Similar to the first DIY effect, you can try using extreme settings on your effect pedals. While these might not be musical for everyday applications, they can make really unique, ear catching sounds. Try cranking your reverb all the way up and play a note really fast. Experiment with sweeping the delay time on your delay pedal to get crazy squeals. Hell, you can even use the built-in mute function of a tuning pedal like the TU-3 to get crazy stutter effects by rapidly turning it on and off!

Another way to get more DIY bang for the buck is to experiment with the ORDER of your pedals. For example, putting a delay before wah sounds very different compared to putting a wah before the delay pedal. Just think about: in the first example you are creating echoes of a wah sound. In the second example, however, you are wahing the sound of echoes. Experiment with your signal chain and I’m sure you’ll find new uses for old fx that you never imagined.

In fact, many boutique effect pedals get their amazing sound largely by applying effects in interesting order.

The Importance of the Order of Your Guitar Pedals

4. Mix up Your Strings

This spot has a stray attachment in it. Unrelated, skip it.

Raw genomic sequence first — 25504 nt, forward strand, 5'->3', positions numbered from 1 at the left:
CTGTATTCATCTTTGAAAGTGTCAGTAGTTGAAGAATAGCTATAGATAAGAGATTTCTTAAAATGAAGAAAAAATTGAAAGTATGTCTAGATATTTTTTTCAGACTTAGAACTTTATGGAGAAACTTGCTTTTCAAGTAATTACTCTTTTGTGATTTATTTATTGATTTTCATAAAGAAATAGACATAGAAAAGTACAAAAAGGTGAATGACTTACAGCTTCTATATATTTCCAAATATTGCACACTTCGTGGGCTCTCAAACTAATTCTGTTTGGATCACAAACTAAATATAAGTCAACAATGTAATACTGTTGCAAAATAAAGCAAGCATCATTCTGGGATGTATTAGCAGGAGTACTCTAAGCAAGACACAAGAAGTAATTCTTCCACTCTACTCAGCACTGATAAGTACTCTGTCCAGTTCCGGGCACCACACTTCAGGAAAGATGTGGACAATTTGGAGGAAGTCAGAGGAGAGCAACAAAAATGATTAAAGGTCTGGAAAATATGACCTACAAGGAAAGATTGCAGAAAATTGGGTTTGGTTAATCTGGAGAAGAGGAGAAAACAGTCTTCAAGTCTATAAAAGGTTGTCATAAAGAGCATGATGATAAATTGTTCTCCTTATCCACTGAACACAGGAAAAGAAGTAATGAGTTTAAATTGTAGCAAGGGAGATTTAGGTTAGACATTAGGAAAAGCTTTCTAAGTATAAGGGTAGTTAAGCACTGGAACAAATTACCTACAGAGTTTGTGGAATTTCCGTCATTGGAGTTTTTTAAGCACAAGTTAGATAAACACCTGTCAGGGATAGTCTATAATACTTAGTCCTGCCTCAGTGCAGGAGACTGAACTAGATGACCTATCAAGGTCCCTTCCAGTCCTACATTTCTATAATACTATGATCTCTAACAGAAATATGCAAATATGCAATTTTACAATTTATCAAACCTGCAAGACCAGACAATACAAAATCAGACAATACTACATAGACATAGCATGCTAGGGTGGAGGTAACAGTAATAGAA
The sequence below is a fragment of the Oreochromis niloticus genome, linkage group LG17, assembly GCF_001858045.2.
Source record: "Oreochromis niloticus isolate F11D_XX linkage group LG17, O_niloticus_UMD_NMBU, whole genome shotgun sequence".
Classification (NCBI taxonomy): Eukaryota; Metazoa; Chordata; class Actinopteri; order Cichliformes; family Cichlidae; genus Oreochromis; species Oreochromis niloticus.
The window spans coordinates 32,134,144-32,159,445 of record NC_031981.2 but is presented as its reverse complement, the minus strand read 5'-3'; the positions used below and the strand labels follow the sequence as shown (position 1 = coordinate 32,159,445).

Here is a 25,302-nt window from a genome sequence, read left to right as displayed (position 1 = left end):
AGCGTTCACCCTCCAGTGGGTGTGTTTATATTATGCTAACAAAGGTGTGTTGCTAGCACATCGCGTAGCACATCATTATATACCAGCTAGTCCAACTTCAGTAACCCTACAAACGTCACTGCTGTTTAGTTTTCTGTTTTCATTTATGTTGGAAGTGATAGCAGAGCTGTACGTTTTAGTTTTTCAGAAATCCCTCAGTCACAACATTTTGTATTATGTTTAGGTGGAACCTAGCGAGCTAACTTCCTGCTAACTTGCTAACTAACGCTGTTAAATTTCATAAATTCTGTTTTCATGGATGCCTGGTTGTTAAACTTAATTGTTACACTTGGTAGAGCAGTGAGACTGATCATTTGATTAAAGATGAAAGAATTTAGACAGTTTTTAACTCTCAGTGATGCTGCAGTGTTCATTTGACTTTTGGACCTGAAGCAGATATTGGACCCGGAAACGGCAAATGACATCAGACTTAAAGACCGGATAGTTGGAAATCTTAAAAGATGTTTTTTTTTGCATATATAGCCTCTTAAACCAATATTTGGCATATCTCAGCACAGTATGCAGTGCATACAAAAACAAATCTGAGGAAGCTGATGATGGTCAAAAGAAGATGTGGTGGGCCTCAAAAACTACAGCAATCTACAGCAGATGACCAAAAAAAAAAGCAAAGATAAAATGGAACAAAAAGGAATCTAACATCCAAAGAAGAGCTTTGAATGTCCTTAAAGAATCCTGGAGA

While most people don’t think of strings as a guitar effect, they can have an incredibly unique impact on your sound. For example, flatwounds sound much, much duller than the typical guitar strings. By experimenting with different types of strings, you can sculpt your sound for just a few dollars. If you’re feeling especially inventive, try mixing some nickle strings with some flatwounds. It sounds totally different than most guitars out there!

5. Use Different Picking Devices

Try playing your effects described about with a variety of different picks. Finger picking distortion sounds amazingly raw and dirty. Playing a delay with a brass pick creates these bell-like glistening echoes that last for days. Using an E-Bow with a wah or volume pedal can make your guitar sound like a string section.

But don’t just limit yourself to these items! Try slapping your guitar like a bass player would. Pop high strings to see what happens (just be careful not to brake your strings). Or get some maracas and smack your strings, getting a percussion sound and some interesting guitar tone. If you want something crazy, hold your dust buster vacuum cleaner up against your pickups! The powerful magnets will make your guitar freak out and scream, especially on higher distortion settings!

The most important rule with DIY guitar effects is to experiment and have fun. There is no right or wrong way to do it. It’s all about a journey to develop your own sound and style. If you find something isn’t working for you, then go ahead and mix it up. Plus it's a great way to lear more about how your equipment works.

Can you think of any other simply DIY guitar effects that I missed? Please let me know in the comments below!

Mix up your guitar strings

Try Experimenting With Different Guitar Strings
Try Experimenting With Different Guitar Strings | Source

Jimmy Page Using a Bow

You Can Also Try an Ebow